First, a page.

Here’s what teens should do with their summer job earnings
If a student invested $1,300 in Netflix stock in 2014, after three years they would have $4,527.
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Teenagers haven’t had a better summer for employment since 1953.
In June, the unemployment rate for teenagers aged 16 to 19 was 9.9%, the lowest it has been since 1953, according to data from the Bureau of Labor Statistics.
A combination of post-coronavirus pandemic factors has led to the jump in teen hiring, according to Alicia Modestino, an economist and professor at Northeastern University in Boston.
Older workers who were laid off during the coronavirus pandemic may still be getting unemployment benefits or may no longer want the jobs they previously had — the strongest employment gains have been in fields that can hire teens, such as retail and restaurants.
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“You have all these workers hesitant to go back, but employers are desperate to hire because it’s summer,” she said. This means many employers are turning to teenagers — they’re eager to work, generally don’t need benefits and will usually accept lower wages.
To be sure, the recovery in teen employment isn’t equal across the board, highlighting an uneven rebound from the coronavirus pandemic. While the unemployment rate for white teens was 9% in June, the rate was 9.3% for Black teens and 13.2% for Hispanic teens.
Still, for the youth that are working this summer, it is a golden opportunity to learn personal finance basics and start building wealth.
“The beauty of it, especially from a parent’s standpoint, is you have the opportunity to build habits from a young age,” said certified financial planner Tom Henske, a financial advisor with Fifth Avenue Financial in New York.
Financial experts recommend beginning with the basics of banking, saving and investing if you have teens who are working summer jobs. Getting a jump on these things can have a great impact on the rest of their financial life.
Establish a banking relationship
When one of your children starts earning their own money, a good place to start is to get them a banking relationship, said Henske.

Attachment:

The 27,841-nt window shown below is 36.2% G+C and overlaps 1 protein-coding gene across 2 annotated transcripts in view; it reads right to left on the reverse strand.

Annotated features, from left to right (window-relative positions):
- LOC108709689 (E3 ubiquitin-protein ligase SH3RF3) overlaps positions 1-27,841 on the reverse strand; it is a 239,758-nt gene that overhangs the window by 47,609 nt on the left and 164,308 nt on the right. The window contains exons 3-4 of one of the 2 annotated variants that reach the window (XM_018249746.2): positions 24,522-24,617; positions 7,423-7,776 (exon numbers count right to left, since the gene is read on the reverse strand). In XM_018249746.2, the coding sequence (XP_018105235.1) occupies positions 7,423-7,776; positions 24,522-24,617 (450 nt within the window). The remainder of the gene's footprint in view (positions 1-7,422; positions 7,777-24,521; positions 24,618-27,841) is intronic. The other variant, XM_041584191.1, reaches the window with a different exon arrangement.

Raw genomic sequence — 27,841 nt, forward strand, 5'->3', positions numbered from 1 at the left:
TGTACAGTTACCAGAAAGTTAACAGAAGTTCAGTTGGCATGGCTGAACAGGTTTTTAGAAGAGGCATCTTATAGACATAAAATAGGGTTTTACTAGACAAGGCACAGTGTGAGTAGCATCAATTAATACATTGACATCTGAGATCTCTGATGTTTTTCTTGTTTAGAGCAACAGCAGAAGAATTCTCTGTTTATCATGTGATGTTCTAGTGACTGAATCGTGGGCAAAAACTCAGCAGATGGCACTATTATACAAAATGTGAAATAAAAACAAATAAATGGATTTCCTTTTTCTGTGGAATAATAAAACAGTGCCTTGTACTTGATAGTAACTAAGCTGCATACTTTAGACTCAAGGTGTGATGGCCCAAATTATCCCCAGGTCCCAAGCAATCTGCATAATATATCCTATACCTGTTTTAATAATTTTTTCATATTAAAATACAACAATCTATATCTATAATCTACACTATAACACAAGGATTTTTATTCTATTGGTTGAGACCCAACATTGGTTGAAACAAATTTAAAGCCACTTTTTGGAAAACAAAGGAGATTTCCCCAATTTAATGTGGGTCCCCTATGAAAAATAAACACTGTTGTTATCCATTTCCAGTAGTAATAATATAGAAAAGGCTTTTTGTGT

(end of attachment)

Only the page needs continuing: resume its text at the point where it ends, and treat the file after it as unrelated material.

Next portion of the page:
This means setting them up with a checking or savings account, he said. He also recommends they have a debit card.
Many banks, credit unions and other financial firms offer low or no-cost accounts for the youngest customers. Some are specifically geared towards teens and come with opportunities to invest, as well as debit cards.
Having a savings and checking account set up for your teen helps them start thinking about where the money they’re getting from work is going.
Make a budget
Once you’ve helped your teen establish a banking relationship, it’s time to talk about budgeting.
For many kids, having a summer job is the first opportunity they’ve had with their own money to spend. Parents can help them establish good habits by giving them certain financial responsibilities, such as filling up the car with gas, paying for their own social outings or buying their own clothes with their new earnings, according to Henske.
This helps young people learn the value of money and how to distinguish between wants and needs, he said.
Open a Roth IRA
If your teen has earned income — meaning that they’re working at a job where they’re paying taxes on their wages, as opposed to being paid under the table — they are eligible to open a Roth individual retirement account.
This kind of IRA is a great way to start investing and save for the future. And, opening one as a young adult can give your teen a jumpstart on building their own personal wealth.
In 2021, a teen can put $6,000 in a Roth IRA, which will grow tax-free. They can also withdraw any of the money they put in without penalty, though if they wanted to take out any earnings, there would be a fine.
It’s important to highlight to teens that they can access what money they’ve put into a Roth IRA without penalty, according to personal finance expert Suze Orman.
“If they’ve saved this money and then they want to buy something with it and you say no, they’ll stop saving,” said Orman during a June CNBC + Acorns Invest in Pride: Ready. Set. Grow event.
Henske has another approach for incentivizing your teens to save in a retirement account and to take advantage of other financial tools later — you can match the amount your teen has set aside for the account.
“They’re going to know when they start their first job after college, when the 401(k) sign up comes around that they’re supposed to put money in because there’s a match,” said Henske.
Once your teen has started saving in a Roth IRA, they can also start investing through the account. Orman suggests guiding your teen through investing and learning about their different options together.
Henske agrees that dialogue is important and cautions that parents don’t have to know everything about money. It can be something you learn about together, he said.
Of course, there is always risk when it comes to investing in the stock market. But, according to both Orman and Henske, making mistakes early when the stakes are relatively low is a great way for your teen to learn investing best practices.
“Let them make mistakes when they’re younger and let them have autonomy with their money,” said Orman.
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